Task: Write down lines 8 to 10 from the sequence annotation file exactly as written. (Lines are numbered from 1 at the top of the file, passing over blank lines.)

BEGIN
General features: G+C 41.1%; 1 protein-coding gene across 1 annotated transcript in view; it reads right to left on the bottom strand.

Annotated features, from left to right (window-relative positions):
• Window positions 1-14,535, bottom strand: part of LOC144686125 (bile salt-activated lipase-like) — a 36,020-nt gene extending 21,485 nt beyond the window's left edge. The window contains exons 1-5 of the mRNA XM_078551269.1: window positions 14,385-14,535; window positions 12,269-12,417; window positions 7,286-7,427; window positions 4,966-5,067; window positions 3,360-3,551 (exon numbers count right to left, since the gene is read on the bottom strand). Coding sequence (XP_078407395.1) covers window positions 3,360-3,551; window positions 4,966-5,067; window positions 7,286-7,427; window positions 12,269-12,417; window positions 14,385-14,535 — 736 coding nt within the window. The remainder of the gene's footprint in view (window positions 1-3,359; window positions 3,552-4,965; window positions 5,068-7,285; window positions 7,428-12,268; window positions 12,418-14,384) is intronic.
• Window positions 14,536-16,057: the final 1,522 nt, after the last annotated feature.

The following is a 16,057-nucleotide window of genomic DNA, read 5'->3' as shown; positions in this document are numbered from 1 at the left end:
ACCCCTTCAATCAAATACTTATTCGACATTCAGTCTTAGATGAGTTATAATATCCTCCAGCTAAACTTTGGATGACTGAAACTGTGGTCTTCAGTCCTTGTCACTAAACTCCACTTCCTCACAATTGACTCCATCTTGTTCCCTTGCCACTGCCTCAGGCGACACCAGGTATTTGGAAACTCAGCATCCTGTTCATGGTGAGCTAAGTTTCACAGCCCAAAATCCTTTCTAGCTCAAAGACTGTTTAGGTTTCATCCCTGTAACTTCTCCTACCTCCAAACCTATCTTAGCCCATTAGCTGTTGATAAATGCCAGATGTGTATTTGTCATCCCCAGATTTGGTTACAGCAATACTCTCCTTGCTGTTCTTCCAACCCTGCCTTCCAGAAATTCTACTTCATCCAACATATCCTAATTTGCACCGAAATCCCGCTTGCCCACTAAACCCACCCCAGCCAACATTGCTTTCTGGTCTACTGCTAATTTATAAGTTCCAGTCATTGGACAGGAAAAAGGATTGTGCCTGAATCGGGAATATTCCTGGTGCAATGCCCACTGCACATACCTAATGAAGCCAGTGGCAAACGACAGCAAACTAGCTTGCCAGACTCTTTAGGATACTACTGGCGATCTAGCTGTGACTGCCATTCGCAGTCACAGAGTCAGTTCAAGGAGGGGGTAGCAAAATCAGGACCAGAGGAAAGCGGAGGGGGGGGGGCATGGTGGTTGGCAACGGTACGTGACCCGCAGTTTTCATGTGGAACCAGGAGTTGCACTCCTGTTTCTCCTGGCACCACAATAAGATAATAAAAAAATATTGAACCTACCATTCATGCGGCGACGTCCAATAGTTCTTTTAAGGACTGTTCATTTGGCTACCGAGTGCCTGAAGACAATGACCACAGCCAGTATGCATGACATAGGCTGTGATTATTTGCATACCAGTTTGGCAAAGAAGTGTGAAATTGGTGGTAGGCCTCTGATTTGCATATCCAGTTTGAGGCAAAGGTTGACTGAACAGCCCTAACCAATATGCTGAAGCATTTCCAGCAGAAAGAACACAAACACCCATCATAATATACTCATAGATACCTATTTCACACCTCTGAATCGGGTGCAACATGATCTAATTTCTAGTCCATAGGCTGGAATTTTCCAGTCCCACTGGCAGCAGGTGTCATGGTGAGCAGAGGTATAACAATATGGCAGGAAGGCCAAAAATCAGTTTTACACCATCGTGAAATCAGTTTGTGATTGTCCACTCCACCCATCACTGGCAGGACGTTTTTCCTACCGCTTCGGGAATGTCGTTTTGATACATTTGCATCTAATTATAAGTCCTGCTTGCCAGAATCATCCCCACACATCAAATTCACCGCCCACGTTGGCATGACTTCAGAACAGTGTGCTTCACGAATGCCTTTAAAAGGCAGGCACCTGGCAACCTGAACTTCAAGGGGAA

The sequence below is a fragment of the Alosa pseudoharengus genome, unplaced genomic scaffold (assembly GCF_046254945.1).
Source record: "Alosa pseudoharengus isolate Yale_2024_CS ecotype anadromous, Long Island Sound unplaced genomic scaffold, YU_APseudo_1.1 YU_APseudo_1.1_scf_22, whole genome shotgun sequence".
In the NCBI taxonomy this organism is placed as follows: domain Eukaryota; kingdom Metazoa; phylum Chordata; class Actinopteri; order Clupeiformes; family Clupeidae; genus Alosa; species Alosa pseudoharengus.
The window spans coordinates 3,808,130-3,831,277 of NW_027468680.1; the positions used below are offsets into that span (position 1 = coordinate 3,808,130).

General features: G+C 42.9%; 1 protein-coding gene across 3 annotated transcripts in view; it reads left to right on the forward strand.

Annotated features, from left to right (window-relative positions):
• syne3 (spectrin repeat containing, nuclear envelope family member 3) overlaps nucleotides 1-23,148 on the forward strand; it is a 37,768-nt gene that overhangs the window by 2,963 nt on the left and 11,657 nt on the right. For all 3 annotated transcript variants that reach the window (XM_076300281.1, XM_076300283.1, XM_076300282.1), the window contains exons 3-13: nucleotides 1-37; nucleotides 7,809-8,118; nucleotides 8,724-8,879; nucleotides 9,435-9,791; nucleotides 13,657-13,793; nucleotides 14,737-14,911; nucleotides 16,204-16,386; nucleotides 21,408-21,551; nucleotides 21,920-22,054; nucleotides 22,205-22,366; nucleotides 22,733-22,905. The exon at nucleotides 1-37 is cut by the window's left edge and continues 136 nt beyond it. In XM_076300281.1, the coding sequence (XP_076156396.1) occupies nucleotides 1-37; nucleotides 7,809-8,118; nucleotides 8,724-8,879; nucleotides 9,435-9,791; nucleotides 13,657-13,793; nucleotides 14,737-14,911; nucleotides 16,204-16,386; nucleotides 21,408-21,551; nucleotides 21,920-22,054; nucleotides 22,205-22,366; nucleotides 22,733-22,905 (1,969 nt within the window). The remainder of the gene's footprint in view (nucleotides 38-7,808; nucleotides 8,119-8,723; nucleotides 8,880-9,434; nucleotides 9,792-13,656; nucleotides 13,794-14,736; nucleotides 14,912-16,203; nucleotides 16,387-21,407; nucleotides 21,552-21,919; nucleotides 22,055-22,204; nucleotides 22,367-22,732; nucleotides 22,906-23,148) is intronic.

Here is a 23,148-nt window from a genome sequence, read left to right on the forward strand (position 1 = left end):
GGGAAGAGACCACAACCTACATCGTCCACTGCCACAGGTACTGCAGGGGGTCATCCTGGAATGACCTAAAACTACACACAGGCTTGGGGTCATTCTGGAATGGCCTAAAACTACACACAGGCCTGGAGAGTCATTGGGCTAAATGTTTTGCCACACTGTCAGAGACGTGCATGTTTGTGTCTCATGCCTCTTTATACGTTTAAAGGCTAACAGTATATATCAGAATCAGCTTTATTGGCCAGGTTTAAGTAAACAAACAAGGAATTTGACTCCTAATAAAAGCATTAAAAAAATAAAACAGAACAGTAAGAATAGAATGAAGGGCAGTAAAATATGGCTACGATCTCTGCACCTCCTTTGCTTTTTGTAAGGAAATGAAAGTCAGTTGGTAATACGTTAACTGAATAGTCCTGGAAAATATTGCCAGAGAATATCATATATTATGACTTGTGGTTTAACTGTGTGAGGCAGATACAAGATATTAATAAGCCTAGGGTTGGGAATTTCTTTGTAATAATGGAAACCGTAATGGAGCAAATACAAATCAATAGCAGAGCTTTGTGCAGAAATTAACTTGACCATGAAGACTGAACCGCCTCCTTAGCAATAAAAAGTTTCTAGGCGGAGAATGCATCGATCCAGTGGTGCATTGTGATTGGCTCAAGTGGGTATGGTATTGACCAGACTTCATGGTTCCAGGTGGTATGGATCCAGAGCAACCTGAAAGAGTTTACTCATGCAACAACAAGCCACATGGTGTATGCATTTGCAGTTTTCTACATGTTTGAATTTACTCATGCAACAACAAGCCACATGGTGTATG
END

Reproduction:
Source record: "Alosa pseudoharengus isolate Yale_2024_CS ecotype anadromous, Long Island Sound unplaced genomic scaffold, YU_APseudo_1.1 YU_APseudo_1.1_scf_22, whole genome shotgun sequence".
In the NCBI taxonomy this organism is placed as follows: domain Eukaryota; kingdom Metazoa; phylum Chordata; class Actinopteri; order Clupeiformes; family Clupeidae; genus Alosa; species Alosa pseudoharengus.
The window spans coordinates 3,808,130-3,831,277 of NW_027468680.1; the positions used below are offsets into that span (position 1 = coordinate 3,808,130).